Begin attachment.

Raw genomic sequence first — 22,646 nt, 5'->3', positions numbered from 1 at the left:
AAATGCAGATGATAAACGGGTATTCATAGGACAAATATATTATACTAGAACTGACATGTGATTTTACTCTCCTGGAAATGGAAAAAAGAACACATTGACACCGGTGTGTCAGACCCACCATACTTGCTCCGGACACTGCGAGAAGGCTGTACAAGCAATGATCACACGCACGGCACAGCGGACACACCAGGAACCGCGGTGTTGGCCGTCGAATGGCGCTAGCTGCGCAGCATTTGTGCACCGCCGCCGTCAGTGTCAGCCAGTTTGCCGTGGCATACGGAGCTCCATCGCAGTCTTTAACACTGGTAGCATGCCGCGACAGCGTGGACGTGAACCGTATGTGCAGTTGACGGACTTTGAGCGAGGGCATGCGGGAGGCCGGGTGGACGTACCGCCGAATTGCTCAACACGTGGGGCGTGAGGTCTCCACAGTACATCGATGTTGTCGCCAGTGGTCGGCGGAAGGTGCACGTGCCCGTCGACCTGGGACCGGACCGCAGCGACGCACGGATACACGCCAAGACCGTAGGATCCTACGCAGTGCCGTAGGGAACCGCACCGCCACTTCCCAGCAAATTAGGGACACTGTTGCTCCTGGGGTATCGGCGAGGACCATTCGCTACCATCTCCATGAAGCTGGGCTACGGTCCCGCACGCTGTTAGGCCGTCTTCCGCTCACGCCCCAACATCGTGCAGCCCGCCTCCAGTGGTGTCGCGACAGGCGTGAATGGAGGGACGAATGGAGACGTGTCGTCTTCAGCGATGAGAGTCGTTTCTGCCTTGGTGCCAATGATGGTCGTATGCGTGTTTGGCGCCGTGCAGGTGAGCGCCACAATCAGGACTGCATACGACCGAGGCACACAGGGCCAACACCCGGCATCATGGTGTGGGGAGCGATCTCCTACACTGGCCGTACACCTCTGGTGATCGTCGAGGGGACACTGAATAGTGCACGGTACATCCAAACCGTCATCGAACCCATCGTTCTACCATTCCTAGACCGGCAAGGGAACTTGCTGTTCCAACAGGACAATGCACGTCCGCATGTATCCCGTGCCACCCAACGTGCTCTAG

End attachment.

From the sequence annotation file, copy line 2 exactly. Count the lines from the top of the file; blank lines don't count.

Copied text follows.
AAATGCAGATGATAAACGGGTATTCATAGGACAAATATATTATACTAGAACTGACATGTGATTTTACTCTCCTGGAAATGGAAAAAAGAACACATTGACACCGGTGTGTCAGACCCACCATACTTGCTCCGGACACTGCGAGAAGGCTGTACAAGCAATGATCACACGCACGGCACAGCGGACACACCAGGAACCGCGGTGTTGGCCGTCGAATGGCGCTAGCTGCGCAGCATTTGTGCACCGCCGCCGTCAGTGTCAGCCAGTTTGCCGTGGCATACGGAGCTCCATCGCAGTCTTTAACACTGGTAGCATGCCGCGACAGCGTGGACGTGAACCGTATGTGCAGTTGACGGACTTTGAGCGAGGGCATGCGGGAGGCCGGGTGGACGTACCGCCGAATTGCTCAACACGTGGGGCGTGAGGTCTCCACAGTACATCGATGTTGTCGCCAGTGGTCGGCGGAAGGTGCACGTGCCCGTCGACCTGGGACCGGACCGCAGCGACGCACGGATACACGCCAAGACCGTAGGATCCTACGCAGTGCCGTAGGGAACCGCACCGCCACTTCCCAGCAAATTAGGGACACTGTTGCTCCTGGGGTATCGGCGAGGACCATTCGCTACCATCTCCATGAAGCTGGGCTACGGTCCCGCACGCTGTTAGGCCGTCTTCCGCTCACGCCCCAACATCGTGCAGCCCGCCTCCAGTGGTGTCGCGACAGGCGTGAATGGAGGGACGAATGGAGACGTGTCGTCTTCAGCGATGAGAGTCGTTTCTGCCTTGGTGCCAATGATGGTCGTATGCGTGTTTGGCGCCGTGCAGGTGAGCGCCACAATCAGGACTGCATACGACCGAGGCACACAGGGCCAACACCCGGCATCATGGTGTGGGGAGCGATCTCCTACACTGGCCGTACACCTCTGGTGATCGTCGAGGGGACACTGAATAGTGCACGGTACATCCAAACCGTCATCGAACCCATCGTTCTACCATTCCTAGACCGGCAAGGGAACTTGCTGTTCCAACAGGACAATGCACGTCCGCATGTATCCCGTGCCACCCAACGTGCTCTAG